Oklahoma City Bombing Co-Conspirator Sues Prison

March 30, 2009

Oklahoma City bombing co-conspirator Terry Nichols is in a food fight with the federal prison in Colorado where he’s being housed.

Nichols filed a 39-page handwritten lawsuit March 16, claiming the food he gets at the facility in Florence, Colo., violates his religious rights. He also alleges the “indifference” of prison officials to his medical needs is cruel and unusual punishment.

According to the lawsuit filed in U.S. District Court in Denver, Nichols “is compelled to consume daily those unhealthy dead and refined foods that are abhorrent to plaintiff’s sincerely held religious beliefs causing him physical, mental and spiritual torment, and to sin against God.”

He wrote that he sincerely believes that God created mankind to consume unrefined whole foods. He wrote that he is forced to sin against God by eating refined foods that destroy, “His holy temple … my body.”

Nichols wants 100 percent whole-grain foods, more fresh raw vegetables and fresh fruit, a wheat bran supplement, and digestive bacteria and enzymes. He wrote that his religious beliefs and requests “are not absurd, unorthodox, nor costly.”

His complaints about food in the past have angered victims of the 1995 attack who have said he does not deserve special treatment.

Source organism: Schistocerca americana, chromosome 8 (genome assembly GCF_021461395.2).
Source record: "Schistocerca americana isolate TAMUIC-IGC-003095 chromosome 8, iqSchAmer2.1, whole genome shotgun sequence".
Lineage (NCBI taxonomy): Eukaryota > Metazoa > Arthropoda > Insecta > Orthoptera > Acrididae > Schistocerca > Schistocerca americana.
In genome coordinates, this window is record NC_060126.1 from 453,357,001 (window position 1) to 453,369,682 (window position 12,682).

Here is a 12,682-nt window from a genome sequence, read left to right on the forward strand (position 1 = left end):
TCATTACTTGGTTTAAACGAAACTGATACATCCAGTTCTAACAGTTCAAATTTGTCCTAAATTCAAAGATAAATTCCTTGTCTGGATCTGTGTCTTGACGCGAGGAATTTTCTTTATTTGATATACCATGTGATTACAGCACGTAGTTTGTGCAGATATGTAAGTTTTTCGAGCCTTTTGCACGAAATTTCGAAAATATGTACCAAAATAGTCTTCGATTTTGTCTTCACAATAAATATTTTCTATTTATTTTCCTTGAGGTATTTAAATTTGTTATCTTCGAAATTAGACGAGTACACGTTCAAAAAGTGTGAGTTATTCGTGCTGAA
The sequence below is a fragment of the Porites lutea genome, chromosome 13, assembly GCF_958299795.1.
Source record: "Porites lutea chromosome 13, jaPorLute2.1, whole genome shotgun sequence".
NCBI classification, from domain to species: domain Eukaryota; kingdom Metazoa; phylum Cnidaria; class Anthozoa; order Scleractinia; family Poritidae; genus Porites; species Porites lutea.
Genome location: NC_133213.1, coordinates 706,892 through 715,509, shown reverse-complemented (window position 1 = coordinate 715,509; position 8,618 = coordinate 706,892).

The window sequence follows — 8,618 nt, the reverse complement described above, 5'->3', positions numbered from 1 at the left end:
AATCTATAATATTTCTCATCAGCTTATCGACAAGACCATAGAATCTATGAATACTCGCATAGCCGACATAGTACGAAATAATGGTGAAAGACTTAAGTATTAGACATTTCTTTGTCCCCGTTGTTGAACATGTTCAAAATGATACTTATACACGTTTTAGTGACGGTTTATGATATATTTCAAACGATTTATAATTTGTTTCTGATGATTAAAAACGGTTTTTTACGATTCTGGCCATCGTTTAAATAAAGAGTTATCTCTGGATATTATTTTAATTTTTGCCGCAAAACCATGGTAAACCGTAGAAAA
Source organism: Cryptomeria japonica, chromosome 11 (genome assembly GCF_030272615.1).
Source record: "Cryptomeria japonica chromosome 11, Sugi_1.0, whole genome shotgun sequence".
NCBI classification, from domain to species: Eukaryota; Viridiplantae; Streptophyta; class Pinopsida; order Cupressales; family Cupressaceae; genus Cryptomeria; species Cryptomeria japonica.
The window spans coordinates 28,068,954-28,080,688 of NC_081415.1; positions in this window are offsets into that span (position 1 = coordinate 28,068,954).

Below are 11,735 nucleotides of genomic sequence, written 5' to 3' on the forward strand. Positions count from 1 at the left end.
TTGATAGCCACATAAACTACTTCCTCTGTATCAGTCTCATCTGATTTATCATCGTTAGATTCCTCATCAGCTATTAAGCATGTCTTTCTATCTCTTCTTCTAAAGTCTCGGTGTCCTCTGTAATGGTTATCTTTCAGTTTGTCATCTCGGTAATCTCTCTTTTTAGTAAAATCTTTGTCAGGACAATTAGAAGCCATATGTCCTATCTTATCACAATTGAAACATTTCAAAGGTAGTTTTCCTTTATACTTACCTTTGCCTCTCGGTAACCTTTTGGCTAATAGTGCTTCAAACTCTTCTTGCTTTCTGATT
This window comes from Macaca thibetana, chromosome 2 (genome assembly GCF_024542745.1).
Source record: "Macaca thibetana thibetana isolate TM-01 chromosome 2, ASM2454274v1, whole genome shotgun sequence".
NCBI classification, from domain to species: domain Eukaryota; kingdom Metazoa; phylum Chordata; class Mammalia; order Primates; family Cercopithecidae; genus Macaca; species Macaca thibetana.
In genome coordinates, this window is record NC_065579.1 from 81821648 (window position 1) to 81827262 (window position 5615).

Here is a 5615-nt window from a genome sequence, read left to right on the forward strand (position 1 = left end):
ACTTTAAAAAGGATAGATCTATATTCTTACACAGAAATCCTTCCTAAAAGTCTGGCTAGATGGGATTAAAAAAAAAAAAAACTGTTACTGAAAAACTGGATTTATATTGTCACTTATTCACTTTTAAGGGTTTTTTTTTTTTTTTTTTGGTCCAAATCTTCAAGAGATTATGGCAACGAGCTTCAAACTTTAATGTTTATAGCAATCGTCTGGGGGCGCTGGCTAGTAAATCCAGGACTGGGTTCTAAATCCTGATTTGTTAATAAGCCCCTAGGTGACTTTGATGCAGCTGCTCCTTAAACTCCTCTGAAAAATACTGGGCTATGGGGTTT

In 1996, before his federal trial, he refused to stand four times for inmate counts to protest that he wasn’t getting whole-wheat bread. In 2001, before his state trial, he fasted for almost six days to protest his food at the jail.

He also complained that prison employees have discriminated against him. He wrote that he has been stereotyped by the Bureau of Prisons, the court and the media as being a terrorist.

“Mr. Nichols is not a terrorist,” he wrote.

Prosecutors accused Nichols of helping bomber Tim McVeigh gather components and build the fertilizer bomb that blew up outside the Alfred P. Murrah Federal Building on April 19, 1995.

The blast killed 168 people and wounded more than 500 others.

McVeigh was executed for the crime in 2001.

Information from: The Oklahoman, www.newsok.com

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